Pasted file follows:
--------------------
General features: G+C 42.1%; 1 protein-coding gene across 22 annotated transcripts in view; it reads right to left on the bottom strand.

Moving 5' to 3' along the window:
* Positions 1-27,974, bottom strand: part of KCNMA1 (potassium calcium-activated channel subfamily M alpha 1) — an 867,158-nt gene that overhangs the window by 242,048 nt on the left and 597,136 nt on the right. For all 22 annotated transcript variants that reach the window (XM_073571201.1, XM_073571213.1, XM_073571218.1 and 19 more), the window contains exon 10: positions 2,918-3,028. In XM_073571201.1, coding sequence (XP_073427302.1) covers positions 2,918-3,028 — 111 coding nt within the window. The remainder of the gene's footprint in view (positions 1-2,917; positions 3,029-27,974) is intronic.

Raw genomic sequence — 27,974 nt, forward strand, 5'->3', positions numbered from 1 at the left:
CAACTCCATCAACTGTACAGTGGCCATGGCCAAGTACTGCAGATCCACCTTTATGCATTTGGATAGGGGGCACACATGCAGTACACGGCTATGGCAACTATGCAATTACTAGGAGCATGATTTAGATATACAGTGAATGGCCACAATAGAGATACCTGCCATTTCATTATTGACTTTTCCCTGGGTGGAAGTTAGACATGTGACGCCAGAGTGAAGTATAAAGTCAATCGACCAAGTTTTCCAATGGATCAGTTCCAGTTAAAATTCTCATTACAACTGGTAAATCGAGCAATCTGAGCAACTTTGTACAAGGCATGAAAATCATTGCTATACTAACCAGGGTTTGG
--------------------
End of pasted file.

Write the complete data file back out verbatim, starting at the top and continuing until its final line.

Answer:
General features: G+C 42.1%; 1 protein-coding gene across 22 annotated transcripts in view; it reads right to left on the bottom strand.

Moving 5' to 3' along the window:
* Positions 1-27,974, bottom strand: part of KCNMA1 (potassium calcium-activated channel subfamily M alpha 1) — an 867,158-nt gene that overhangs the window by 242,048 nt on the left and 597,136 nt on the right. For all 22 annotated transcript variants that reach the window (XM_073571201.1, XM_073571213.1, XM_073571218.1 and 19 more), the window contains exon 10: positions 2,918-3,028. In XM_073571201.1, coding sequence (XP_073427302.1) covers positions 2,918-3,028 — 111 coding nt within the window. The remainder of the gene's footprint in view (positions 1-2,917; positions 3,029-27,974) is intronic.

Raw genomic sequence — 27,974 nt, forward strand, 5'->3', positions numbered from 1 at the left:
CAACTCCATCAACTGTACAGTGGCCATGGCCAAGTACTGCAGATCCACCTTTATGCATTTGGATAGGGGGCACACATGCAGTACACGGCTATGGCAACTATGCAATTACTAGGAGCATGATTTAGATATACAGTGAATGGCCACAATAGAGATACCTGCCATTTCATTATTGACTTTTCCCTGGGTGGAAGTTAGACATGTGACGCCAGAGTGAAGTATAAAGTCAATCGACCAAGTTTTCCAATGGATCAGTTCCAGTTAAAATTCTCATTACAACTGGTAAATCGAGCAATCTGAGCAACTTTGTACAAGGCATGAAAATCATTGCTATACTAACCAGGGTTTGG